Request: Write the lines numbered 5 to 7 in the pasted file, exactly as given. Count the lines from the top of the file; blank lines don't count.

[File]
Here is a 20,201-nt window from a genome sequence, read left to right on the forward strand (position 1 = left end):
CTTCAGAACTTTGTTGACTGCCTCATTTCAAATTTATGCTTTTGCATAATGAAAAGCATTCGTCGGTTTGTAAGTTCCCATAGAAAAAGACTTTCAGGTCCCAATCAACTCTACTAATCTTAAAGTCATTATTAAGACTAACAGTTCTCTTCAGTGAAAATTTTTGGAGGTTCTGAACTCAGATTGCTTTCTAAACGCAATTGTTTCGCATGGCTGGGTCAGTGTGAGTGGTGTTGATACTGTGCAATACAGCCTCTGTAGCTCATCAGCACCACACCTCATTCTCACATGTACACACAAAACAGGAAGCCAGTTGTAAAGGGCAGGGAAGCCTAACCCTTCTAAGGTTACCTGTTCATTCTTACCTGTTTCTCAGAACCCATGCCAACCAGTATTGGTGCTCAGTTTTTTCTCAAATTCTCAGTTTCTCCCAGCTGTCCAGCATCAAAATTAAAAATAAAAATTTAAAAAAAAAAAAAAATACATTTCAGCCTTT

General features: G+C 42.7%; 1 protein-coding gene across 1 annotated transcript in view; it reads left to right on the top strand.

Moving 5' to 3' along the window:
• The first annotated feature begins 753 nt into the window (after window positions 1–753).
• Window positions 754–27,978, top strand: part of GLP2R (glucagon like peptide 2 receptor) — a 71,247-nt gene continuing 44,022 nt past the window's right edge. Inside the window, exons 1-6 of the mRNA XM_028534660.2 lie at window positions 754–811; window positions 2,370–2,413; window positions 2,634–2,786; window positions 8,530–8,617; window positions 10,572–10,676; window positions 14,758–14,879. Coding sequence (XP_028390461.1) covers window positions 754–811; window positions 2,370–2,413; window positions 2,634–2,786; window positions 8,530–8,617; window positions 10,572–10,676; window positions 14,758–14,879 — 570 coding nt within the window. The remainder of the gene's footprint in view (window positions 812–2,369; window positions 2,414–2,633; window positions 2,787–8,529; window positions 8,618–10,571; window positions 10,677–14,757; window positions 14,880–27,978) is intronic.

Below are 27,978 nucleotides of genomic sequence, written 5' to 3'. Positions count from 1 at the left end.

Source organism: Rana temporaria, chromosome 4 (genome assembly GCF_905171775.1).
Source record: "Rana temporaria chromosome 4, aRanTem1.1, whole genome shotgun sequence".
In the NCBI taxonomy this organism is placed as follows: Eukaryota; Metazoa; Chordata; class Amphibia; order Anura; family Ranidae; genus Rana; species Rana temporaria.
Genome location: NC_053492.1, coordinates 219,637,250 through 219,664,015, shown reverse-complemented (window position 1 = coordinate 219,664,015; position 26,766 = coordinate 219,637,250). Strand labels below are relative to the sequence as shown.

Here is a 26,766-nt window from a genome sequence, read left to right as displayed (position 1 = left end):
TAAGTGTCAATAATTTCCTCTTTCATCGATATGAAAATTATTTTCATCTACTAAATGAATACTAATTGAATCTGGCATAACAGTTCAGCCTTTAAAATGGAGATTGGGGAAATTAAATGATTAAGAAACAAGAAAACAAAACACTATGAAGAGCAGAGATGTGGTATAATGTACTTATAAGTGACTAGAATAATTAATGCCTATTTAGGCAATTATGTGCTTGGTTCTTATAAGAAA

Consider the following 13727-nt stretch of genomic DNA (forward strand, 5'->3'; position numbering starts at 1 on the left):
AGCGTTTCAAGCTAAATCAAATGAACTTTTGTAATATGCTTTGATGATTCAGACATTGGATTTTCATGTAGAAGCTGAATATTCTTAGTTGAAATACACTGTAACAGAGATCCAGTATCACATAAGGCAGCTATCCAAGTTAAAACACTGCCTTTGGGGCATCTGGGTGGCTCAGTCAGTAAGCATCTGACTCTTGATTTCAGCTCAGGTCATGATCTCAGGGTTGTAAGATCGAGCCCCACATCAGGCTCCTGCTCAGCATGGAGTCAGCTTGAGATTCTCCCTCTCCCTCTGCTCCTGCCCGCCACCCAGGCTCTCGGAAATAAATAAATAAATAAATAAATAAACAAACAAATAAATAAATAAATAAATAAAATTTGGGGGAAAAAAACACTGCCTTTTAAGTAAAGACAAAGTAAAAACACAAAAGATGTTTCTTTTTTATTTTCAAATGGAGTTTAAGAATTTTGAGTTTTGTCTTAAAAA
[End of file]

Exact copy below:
• The first annotated feature begins 753 nt into the window (after window positions 1–753).
• Window positions 754–27,978, top strand: part of GLP2R (glucagon like peptide 2 receptor) — a 71,247-nt gene continuing 44,022 nt past the window's right edge. Inside the window, exons 1-6 of the mRNA XM_028534660.2 lie at window positions 754–811; window positions 2,370–2,413; window positions 2,634–2,786; window positions 8,530–8,617; window positions 10,572–10,676; window positions 14,758–14,879. Coding sequence (XP_028390461.1) covers window positions 754–811; window positions 2,370–2,413; window positions 2,634–2,786; window positions 8,530–8,617; window positions 10,572–10,676; window positions 14,758–14,879 — 570 coding nt within the window. The remainder of the gene's footprint in view (window positions 812–2,369; window positions 2,414–2,633; window positions 2,787–8,529; window positions 8,618–10,571; window positions 10,677–14,757; window positions 14,880–27,978) is intronic.

Below are 27,978 nucleotides of genomic sequence, written 5' to 3'. Positions count from 1 at the left end.